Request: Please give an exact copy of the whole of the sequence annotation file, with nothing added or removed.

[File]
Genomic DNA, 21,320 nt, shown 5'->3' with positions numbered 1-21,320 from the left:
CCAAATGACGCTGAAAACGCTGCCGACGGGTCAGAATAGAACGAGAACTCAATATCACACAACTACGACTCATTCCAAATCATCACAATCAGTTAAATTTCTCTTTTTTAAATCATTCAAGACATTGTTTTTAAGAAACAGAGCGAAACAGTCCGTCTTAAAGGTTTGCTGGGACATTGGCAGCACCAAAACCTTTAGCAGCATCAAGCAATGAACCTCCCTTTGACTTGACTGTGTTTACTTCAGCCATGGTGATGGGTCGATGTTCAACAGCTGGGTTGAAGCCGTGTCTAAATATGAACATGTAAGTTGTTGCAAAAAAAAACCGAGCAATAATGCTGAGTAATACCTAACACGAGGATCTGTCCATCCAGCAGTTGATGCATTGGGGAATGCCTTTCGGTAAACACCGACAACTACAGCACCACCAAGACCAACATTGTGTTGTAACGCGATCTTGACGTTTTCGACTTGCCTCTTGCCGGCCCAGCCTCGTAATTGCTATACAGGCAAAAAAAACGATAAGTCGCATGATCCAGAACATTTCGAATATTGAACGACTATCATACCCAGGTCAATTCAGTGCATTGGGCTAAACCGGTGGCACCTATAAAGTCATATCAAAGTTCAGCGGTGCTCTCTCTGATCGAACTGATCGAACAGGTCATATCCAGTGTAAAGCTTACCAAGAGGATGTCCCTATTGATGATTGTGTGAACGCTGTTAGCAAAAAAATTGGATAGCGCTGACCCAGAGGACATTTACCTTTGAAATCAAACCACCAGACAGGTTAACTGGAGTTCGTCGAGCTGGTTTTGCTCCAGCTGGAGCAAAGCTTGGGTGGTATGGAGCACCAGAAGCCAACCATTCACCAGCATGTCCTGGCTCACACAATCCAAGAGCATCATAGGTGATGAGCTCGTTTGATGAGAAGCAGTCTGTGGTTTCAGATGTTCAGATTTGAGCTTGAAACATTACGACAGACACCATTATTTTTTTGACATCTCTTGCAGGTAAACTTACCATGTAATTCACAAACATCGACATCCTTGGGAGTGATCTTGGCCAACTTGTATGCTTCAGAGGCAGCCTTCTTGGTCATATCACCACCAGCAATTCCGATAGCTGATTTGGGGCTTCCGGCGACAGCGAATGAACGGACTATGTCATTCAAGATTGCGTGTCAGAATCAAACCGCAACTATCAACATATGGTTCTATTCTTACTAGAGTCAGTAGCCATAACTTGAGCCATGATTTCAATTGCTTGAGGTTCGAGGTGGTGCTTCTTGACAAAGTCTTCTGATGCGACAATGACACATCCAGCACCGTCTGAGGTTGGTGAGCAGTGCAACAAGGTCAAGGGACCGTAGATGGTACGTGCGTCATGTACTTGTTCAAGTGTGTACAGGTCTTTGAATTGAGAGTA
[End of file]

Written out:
Genomic DNA, 21,320 nt, shown 5'->3' with positions numbered 1-21,320 from the left:
CCAAATGACGCTGAAAACGCTGCCGACGGGTCAGAATAGAACGAGAACTCAATATCACACAACTACGACTCATTCCAAATCATCACAATCAGTTAAATTTCTCTTTTTTAAATCATTCAAGACATTGTTTTTAAGAAACAGAGCGAAACAGTCCGTCTTAAAGGTTTGCTGGGACATTGGCAGCACCAAAACCTTTAGCAGCATCAAGCAATGAACCTCCCTTTGACTTGACTGTGTTTACTTCAGCCATGGTGATGGGTCGATGTTCAACAGCTGGGTTGAAGCCGTGTCTAAATATGAACATGTAAGTTGTTGCAAAAAAAAACCGAGCAATAATGCTGAGTAATACCTAACACGAGGATCTGTCCATCCAGCAGTTGATGCATTGGGGAATGCCTTTCGGTAAACACCGACAACTACAGCACCACCAAGACCAACATTGTGTTGTAACGCGATCTTGACGTTTTCGACTTGCCTCTTGCCGGCCCAGCCTCGTAATTGCTATACAGGCAAAAAAAACGATAAGTCGCATGATCCAGAACATTTCGAATATTGAACGACTATCATACCCAGGTCAATTCAGTGCATTGGGCTAAACCGGTGGCACCTATAAAGTCATATCAAAGTTCAGCGGTGCTCTCTCTGATCGAACTGATCGAACAGGTCATATCCAGTGTAAAGCTTACCAAGAGGATGTCCCTATTGATGATTGTGTGAACGCTGTTAGCAAAAAAATTGGATAGCGCTGACCCAGAGGACATTTACCTTTGAAATCAAACCACCAGACAGGTTAACTGGAGTTCGTCGAGCTGGTTTTGCTCCAGCTGGAGCAAAGCTTGGGTGGTATGGAGCACCAGAAGCCAACCATTCACCAGCATGTCCTGGCTCACACAATCCAAGAGCATCATAGGTGATGAGCTCGTTTGATGAGAAGCAGTCTGTGGTTTCAGATGTTCAGATTTGAGCTTGAAACATTACGACAGACACCATTATTTTTTTGACATCTCTTGCAGGTAAACTTACCATGTAATTCACAAACATCGACATCCTTGGGAGTGATCTTGGCCAACTTGTATGCTTCAGAGGCAGCCTTCTTGGTCATATCACCACCAGCAATTCCGATAGCTGATTTGGGGCTTCCGGCGACAGCGAATGAACGGACTATGTCATTCAAGATTGCGTGTCAGAATCAAACCGCAACTATCAACATATGGTTCTATTCTTACTAGAGTCAGTAGCCATAACTTGAGCCATGATTTCAATTGCTTGAGGTTCGAGGTGGTGCTTCTTGACAAAGTCTTCTGATGCGACAATGACACATCCAGCACCGTCTGAGGTTGGTGAGCAGTGCAACAAGGTCAAGGGACCGTAGATGGTACGTGCGTCATGTACTTGTTCAAGTGTGTACAGGTCTTTGAATTGAGAGTA